McGregor, Iowa

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McGregor is a city in Clayton County, Iowa, United States. The population was 871 at the 2000 census. McGregor is located on the Mississippi River across from Prairie du Chien, Wisconsin. Pike's Peak State Park is located just south of the city. Just to the north of McGregor is the city of Marquette.

Contents

History

McGregor was founded as MacGregor's Landing in 1847 by Alexandar MacGregor, a descendant of Rob Roy MacGregor, and the area around MacGregor's Landing was settled by the extended family. In 1849 it was reported that the original MacGregor seal and signet were owned by Alex McGregor. The Scots Gaelic clan seal was inscribed, "Triogal Ma Dh'ream/ Een dhn bait spair nocht", which was interpreted as "I am of royal descent/ Slay and spare not". The signet was a bloodstone from Loch Lomond, and was sketched by William Williams.[1]

Since 1837, MacGregor had been operating a ferry across the Mississippi River between Prairie du Chien, Wisconsin and the present site of McGregor, Iowa. MacGregor planned the new city as a six block development, and it was quickly populated, being incorporated as McGregor in 1857. In that same year, the Milwaukee & Mississippi Railroad finished building a railroad track from Milwaukee, Wisconsin to Prairie du Chien, Wisconsin, thus connecting Lake Michigan with the Mississippi River by rail. McGregor quickly became a major commercial center, and served as a hub where grain from Iowa and Minnesota could be transported across the Mississippi and sent on to Milwaukee via railroad. More railroads were built to connect McGregor with cities further west, and the city of North McGregor (now Marquette, Iowa) was established just north of the city to serve as the city's railroad terminus. After reaching McGregor from the west, trains were disassembled and railroad cars were ferried across the Mississippi to continue on towards Lake Michigan.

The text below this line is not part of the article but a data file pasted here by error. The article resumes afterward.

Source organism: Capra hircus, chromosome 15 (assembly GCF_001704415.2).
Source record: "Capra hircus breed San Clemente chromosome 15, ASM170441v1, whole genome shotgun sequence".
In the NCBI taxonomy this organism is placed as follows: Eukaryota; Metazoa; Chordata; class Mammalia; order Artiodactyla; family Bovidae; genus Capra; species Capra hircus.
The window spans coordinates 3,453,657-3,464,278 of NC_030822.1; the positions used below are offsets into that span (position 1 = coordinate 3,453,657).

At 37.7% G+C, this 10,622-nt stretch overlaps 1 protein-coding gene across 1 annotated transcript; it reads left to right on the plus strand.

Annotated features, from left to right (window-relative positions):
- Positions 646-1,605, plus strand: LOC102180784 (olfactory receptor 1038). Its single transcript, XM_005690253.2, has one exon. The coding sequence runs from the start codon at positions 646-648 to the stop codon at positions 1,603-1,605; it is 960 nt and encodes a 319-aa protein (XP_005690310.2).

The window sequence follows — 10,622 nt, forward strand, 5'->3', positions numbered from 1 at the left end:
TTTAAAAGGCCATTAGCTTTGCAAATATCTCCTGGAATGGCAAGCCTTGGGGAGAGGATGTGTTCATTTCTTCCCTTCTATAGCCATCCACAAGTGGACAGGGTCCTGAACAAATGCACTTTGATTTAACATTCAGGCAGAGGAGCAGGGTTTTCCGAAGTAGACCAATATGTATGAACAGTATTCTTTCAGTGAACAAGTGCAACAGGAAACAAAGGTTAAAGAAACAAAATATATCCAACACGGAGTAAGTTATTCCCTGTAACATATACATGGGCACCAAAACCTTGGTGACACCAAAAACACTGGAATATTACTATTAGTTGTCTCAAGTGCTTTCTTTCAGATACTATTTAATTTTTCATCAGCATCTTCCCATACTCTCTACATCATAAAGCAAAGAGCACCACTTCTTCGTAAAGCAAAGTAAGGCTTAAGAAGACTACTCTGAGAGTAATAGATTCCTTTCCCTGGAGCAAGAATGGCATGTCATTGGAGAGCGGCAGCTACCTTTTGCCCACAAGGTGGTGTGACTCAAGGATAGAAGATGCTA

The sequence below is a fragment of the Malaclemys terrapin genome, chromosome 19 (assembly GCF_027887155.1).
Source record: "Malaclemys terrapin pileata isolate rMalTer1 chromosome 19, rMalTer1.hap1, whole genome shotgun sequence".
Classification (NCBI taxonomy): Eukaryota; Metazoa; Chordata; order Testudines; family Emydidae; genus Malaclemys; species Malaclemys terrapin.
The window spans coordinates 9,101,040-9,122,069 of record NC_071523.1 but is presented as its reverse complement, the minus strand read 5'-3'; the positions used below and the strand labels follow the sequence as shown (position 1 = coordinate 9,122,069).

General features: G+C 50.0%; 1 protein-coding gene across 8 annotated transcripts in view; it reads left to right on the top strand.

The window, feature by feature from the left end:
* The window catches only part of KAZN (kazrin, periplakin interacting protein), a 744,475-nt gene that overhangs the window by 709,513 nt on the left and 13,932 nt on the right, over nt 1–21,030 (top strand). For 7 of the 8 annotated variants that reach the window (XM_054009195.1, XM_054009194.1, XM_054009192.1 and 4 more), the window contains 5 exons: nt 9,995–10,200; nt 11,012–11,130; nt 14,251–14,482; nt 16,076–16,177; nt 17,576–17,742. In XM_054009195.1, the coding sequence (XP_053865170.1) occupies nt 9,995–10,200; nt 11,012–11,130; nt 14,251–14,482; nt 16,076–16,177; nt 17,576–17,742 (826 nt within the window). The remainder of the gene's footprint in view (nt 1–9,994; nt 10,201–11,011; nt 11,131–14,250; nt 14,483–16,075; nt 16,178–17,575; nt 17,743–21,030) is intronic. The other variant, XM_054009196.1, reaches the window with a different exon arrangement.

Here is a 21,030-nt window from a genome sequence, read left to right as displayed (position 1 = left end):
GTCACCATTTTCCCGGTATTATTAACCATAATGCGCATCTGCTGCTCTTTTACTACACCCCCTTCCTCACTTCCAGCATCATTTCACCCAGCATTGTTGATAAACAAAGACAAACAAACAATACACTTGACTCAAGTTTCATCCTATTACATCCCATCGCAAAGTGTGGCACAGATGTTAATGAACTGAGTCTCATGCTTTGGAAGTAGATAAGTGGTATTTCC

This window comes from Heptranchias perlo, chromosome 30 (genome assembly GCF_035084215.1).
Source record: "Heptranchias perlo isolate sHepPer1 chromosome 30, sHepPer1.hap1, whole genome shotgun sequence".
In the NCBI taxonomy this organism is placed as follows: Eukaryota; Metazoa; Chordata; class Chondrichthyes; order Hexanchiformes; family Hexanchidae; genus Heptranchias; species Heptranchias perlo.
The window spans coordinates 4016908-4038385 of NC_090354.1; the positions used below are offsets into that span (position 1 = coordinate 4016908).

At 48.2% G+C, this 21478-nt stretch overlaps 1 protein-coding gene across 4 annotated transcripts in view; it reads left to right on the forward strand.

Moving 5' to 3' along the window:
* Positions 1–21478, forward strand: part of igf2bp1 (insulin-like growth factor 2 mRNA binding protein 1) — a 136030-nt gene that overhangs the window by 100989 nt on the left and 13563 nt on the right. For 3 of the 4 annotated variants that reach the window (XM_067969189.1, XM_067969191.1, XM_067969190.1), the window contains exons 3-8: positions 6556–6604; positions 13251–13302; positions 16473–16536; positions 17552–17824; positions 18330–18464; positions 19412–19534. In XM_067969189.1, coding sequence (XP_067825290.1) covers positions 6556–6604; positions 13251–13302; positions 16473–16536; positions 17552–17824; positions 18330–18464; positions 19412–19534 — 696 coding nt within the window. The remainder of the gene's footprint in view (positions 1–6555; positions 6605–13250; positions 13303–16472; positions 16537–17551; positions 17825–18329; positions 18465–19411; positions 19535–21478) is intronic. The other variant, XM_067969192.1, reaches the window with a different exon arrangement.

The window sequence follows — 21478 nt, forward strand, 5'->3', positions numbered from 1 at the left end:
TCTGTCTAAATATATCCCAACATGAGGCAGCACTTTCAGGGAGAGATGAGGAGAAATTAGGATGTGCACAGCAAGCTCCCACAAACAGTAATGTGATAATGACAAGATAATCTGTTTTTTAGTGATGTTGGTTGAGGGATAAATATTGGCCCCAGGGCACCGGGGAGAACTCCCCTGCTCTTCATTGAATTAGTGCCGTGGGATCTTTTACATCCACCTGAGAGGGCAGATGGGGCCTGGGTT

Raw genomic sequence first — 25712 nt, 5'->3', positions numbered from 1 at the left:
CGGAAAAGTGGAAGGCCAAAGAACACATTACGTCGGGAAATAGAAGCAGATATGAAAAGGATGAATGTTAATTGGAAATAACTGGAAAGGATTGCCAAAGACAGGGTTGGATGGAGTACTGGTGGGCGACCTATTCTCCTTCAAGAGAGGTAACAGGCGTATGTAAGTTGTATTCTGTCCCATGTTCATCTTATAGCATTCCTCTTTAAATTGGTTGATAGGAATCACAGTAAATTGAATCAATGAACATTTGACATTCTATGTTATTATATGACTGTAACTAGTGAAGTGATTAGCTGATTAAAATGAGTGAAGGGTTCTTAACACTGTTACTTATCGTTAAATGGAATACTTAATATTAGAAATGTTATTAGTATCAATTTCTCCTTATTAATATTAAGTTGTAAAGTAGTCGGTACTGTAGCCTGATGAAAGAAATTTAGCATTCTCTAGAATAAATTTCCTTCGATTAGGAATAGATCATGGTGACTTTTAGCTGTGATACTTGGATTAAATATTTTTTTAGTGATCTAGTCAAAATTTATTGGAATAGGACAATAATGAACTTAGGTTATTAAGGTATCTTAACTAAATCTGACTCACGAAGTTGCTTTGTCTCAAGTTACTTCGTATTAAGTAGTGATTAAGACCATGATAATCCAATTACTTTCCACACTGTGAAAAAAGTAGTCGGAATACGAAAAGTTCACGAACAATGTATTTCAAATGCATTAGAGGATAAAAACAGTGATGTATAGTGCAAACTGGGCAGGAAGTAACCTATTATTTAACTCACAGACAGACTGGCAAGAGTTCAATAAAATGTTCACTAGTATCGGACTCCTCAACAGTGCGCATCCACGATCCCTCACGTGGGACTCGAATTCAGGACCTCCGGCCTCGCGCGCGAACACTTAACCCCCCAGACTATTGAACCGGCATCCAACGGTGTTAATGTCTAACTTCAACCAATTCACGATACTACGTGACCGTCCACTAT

During the 1870s, the population of McGregor exploded to over 5,500 as the city became the busiest shipping port west of Chicago.[citation needed] In 1874, the system of ferrying railroad cars across the river between North McGregor and Prairie du Chien, Wisconsin, was brought to an end when Prairie du Chien businessman John Lawler commissioned the construction of a permanent pontoon bridge to connect the two cities' rail lines. As the need for men to disassemble and ship trains across the river disappeared, the city's population began to decline. Today the city's history is preserved in its downtown business district, which contains many buildings constructed during the city's boom years. Because of its colorful history and location beside the Mississippi River, the city has become a popular summer tourist destination, and it is known for its many antique stores.

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